Modelling as a complement to measurement

Measuring and testing are one thing, but modelling and computer simulation are at least as important for a long-term prognosis. After all, future reactors should deliver energy reliably for 60 years or even longer. Engineers therefore have to know whether the materials they plan to use will remain stable throughout this period or may possibly become brittle.

To help them in their predictions, scientists work with micro-scale and thermodynamic calculations. Through the interplay of experimentation and modelling over different scales of time and space, it is hoped, for example, to find an answer to the question of what role magnetism plays in the processes. Expert opinion on this differs widely but the answer has a direct influence on the microstructure of the materials and their resulting mechanical properties. PSI has carried out precise calculations for the iron/chrome system. Studies have been carried out, for example, on how imperfections or defects form and move at the atomic level when exposed to radiation. Using the facilities available at PSI, scientists are able to immediately test their models in practice. Using X-ray light from the synchrotron Swiss Light Source SLS, for example, the formation and dynamics of domains of the same magnetization or geometric or chemical structure have been visualized in the iron/chrome system.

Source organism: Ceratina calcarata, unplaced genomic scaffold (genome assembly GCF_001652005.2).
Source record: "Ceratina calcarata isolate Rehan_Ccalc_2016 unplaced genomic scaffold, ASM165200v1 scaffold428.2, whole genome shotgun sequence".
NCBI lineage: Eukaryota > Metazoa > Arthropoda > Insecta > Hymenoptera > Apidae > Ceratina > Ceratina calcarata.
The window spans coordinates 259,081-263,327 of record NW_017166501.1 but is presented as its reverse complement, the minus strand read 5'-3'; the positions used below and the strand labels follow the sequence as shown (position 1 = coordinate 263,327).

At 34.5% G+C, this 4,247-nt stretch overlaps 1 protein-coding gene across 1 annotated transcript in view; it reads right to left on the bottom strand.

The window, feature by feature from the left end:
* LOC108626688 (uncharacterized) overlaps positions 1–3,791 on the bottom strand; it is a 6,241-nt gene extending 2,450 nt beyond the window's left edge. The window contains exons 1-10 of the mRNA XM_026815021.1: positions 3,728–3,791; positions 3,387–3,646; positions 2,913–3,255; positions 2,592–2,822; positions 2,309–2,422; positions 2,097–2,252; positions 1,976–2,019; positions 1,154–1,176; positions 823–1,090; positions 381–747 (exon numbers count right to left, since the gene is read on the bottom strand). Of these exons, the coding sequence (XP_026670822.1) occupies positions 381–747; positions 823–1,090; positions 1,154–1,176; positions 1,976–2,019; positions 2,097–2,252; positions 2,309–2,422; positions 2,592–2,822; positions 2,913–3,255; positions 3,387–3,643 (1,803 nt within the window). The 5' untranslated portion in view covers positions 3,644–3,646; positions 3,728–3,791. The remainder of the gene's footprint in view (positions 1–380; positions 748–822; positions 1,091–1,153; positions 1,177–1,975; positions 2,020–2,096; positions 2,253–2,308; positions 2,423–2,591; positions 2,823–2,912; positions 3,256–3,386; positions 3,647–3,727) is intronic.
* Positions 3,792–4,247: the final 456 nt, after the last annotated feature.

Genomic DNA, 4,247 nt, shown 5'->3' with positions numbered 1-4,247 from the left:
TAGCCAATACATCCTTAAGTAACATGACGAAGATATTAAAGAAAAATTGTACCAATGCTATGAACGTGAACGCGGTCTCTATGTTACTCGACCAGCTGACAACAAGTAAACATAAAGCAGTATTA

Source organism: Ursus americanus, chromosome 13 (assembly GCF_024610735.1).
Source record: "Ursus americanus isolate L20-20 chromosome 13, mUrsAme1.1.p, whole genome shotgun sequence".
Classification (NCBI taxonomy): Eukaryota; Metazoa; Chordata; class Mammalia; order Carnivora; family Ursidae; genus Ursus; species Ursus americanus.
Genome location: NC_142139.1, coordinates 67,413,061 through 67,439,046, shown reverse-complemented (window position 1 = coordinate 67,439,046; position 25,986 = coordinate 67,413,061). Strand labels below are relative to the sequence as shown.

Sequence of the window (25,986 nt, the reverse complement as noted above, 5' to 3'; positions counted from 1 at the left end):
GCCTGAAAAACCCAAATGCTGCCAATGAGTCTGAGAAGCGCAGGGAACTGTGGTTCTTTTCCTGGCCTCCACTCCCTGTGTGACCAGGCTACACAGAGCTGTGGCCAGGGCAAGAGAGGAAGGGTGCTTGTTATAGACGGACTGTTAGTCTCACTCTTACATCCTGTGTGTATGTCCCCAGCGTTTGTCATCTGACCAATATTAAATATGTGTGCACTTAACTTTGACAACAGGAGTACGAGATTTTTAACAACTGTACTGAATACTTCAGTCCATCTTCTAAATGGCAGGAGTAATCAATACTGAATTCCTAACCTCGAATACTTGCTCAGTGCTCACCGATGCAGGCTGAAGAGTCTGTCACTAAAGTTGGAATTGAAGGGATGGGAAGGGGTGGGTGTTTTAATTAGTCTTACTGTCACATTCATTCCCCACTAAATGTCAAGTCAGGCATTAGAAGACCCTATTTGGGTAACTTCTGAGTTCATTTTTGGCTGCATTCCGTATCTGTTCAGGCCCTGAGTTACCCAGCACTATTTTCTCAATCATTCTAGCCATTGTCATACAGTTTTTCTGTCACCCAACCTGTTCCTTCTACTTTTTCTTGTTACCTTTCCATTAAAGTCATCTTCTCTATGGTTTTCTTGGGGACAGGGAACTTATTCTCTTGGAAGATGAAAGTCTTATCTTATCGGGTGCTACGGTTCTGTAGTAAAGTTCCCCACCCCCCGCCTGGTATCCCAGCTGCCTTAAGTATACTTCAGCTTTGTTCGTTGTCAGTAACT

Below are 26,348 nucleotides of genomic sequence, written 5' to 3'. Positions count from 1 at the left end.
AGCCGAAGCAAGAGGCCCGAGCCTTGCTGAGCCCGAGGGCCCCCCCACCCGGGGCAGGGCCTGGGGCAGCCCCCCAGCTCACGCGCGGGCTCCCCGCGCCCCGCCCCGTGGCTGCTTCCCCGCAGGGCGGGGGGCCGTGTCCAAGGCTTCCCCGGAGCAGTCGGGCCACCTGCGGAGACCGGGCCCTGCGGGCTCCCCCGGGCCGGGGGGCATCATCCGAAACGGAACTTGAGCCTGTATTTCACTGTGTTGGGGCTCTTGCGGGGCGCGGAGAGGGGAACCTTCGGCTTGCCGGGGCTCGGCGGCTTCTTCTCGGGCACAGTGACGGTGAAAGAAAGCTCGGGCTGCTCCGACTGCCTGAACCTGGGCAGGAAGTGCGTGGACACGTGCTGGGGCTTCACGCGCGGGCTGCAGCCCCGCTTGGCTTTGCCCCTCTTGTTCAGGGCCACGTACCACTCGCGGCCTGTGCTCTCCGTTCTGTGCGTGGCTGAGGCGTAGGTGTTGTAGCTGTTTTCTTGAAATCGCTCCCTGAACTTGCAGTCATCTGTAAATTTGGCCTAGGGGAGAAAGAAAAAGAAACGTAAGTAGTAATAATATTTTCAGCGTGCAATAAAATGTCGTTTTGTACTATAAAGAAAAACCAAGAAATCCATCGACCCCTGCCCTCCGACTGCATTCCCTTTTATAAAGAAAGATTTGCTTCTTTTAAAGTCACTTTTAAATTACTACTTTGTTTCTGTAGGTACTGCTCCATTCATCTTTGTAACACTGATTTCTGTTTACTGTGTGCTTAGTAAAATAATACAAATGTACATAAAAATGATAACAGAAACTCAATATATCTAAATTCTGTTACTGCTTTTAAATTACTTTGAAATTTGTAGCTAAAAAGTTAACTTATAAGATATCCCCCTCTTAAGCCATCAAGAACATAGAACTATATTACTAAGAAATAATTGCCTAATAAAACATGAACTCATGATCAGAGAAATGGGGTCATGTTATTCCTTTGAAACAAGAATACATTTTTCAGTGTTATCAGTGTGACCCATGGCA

Under irradiation, size is not important

A sensational observation has been made by scientists at PSI in so-called ODS (oxide dispersion-strengthened) materials. These are commercial steel alloys that are suitable as construction material for the reactors of modern power plants. They contain the tiniest of ceramic inclusions – so-called dispersoids – of yttrium oxide, which usually measure a few nanometres in diameter. It is now known that, at high temperatures, the hardness of this steel increases in inverse proportion to the size of the inclusions. However, when the scientists performed the same experiments at high temperatures, but with radiation, they suddenly found that the size of the dispersoids no longer had any effect on creep resistance (resistance to deformation). No one expected this. On the contrary, industry had invested a great deal in incorporating the finest possible grain sizes within these alloys. It is now known that this is of no consequence at all, at least as far as the radiation-induced behaviour of the material is concerned.